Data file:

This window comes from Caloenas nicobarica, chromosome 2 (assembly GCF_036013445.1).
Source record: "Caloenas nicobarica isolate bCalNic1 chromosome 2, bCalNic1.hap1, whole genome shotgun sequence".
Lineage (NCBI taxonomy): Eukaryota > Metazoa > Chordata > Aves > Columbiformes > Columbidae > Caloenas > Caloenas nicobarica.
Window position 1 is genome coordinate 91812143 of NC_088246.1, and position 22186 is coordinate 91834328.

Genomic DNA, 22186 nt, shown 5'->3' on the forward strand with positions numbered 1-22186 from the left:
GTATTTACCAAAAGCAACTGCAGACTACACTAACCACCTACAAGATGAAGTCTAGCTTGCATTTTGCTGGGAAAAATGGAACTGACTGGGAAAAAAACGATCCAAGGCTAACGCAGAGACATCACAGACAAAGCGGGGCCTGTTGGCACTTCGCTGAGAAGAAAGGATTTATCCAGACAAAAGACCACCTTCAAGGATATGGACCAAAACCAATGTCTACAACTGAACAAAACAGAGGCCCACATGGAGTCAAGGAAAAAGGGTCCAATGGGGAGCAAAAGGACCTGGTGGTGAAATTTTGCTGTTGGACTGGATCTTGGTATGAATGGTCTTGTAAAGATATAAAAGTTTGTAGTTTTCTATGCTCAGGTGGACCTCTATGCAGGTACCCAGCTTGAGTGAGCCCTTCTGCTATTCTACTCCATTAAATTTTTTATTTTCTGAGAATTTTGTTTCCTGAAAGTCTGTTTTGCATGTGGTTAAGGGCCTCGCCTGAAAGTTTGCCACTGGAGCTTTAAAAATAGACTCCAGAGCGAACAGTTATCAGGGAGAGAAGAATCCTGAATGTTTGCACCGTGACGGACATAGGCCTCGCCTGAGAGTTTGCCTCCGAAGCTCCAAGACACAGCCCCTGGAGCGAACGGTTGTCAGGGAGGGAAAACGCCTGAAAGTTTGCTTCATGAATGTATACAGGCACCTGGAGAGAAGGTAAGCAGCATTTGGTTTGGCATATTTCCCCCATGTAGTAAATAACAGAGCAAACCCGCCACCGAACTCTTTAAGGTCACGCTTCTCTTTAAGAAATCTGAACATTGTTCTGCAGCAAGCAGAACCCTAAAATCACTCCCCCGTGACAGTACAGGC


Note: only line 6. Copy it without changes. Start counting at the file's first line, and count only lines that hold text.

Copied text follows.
GTATTTACCAAAAGCAACTGCAGACTACACTAACCACCTACAAGATGAAGTCTAGCTTGCATTTTGCTGGGAAAAATGGAACTGACTGGGAAAAAAACGATCCAAGGCTAACGCAGAGACATCACAGACAAAGCGGGGCCTGTTGGCACTTCGCTGAGAAGAAAGGATTTATCCAGACAAAAGACCACCTTCAAGGATATGGACCAAAACCAATGTCTACAACTGAACAAAACAGAGGCCCACATGGAGTCAAGGAAAAAGGGTCCAATGGGGAGCAAAAGGACCTGGTGGTGAAATTTTGCTGTTGGACTGGATCTTGGTATGAATGGTCTTGTAAAGATATAAAAGTTTGTAGTTTTCTATGCTCAGGTGGACCTCTATGCAGGTACCCAGCTTGAGTGAGCCCTTCTGCTATTCTACTCCATTAAATTTTTTATTTTCTGAGAATTTTGTTTCCTGAAAGTCTGTTTTGCATGTGGTTAAGGGCCTCGCCTGAAAGTTTGCCACTGGAGCTTTAAAAATAGACTCCAGAGCGAACAGTTATCAGGGAGAGAAGAATCCTGAATGTTTGCACCGTGACGGACATAGGCCTCGCCTGAGAGTTTGCCTCCGAAGCTCCAAGACACAGCCCCTGGAGCGAACGGTTGTCAGGGAGGGAAAACGCCTGAAAGTTTGCTTCATGAATGTATACAGGCACCTGGAGAGAAGGTAAGCAGCATTTGGTTTGGCATATTTCCCCCATGTAGTAAATAACAGAGCAAACCCGCCACCGAACTCTTTAAGGTCACGCTTCTCTTTAAGAAATCTGAACATTGTTCTGCAGCAAGCAGAACCCTAAAATCACTCCCCCGTGACAGTACAGGC